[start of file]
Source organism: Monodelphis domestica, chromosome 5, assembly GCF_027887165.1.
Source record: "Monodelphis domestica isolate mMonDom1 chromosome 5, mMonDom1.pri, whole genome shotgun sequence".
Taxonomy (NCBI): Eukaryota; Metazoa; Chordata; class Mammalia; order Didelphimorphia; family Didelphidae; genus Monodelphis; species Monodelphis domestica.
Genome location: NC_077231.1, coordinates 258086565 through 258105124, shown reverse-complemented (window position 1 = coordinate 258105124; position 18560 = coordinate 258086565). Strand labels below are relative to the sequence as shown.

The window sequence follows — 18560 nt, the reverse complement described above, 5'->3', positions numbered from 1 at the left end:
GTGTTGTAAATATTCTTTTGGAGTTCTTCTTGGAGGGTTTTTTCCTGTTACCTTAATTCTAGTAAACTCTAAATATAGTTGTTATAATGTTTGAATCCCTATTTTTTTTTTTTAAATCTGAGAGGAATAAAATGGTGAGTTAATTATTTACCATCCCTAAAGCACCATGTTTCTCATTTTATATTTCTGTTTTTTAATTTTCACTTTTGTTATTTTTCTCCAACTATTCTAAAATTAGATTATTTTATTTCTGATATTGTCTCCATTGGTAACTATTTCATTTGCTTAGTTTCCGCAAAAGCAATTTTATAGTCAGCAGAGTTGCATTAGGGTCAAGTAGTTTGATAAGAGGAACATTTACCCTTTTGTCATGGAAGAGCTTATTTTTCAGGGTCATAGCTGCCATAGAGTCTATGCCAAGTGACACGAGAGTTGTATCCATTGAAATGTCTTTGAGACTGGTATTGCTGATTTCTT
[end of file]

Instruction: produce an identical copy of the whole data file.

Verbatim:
Source organism: Monodelphis domestica, chromosome 5, assembly GCF_027887165.1.
Source record: "Monodelphis domestica isolate mMonDom1 chromosome 5, mMonDom1.pri, whole genome shotgun sequence".
Taxonomy (NCBI): Eukaryota; Metazoa; Chordata; class Mammalia; order Didelphimorphia; family Didelphidae; genus Monodelphis; species Monodelphis domestica.
Genome location: NC_077231.1, coordinates 258086565 through 258105124, shown reverse-complemented (window position 1 = coordinate 258105124; position 18560 = coordinate 258086565). Strand labels below are relative to the sequence as shown.

The window sequence follows — 18560 nt, the reverse complement described above, 5'->3', positions numbered from 1 at the left end:
GTGTTGTAAATATTCTTTTGGAGTTCTTCTTGGAGGGTTTTTTCCTGTTACCTTAATTCTAGTAAACTCTAAATATAGTTGTTATAATGTTTGAATCCCTATTTTTTTTTTTTAAATCTGAGAGGAATAAAATGGTGAGTTAATTATTTACCATCCCTAAAGCACCATGTTTCTCATTTTATATTTCTGTTTTTTAATTTTCACTTTTGTTATTTTTCTCCAACTATTCTAAAATTAGATTATTTTATTTCTGATATTGTCTCCATTGGTAACTATTTCATTTGCTTAGTTTCCGCAAAAGCAATTTTATAGTCAGCAGAGTTGCATTAGGGTCAAGTAGTTTGATAAGAGGAACATTTACCCTTTTGTCATGGAAGAGCTTATTTTTCAGGGTCATAGCTGCCATAGAGTCTATGCCAAGTGACACGAGAGTTGTATCCATTGAAATGTCTTTGAGACTGGTATTGCTGATTTCTT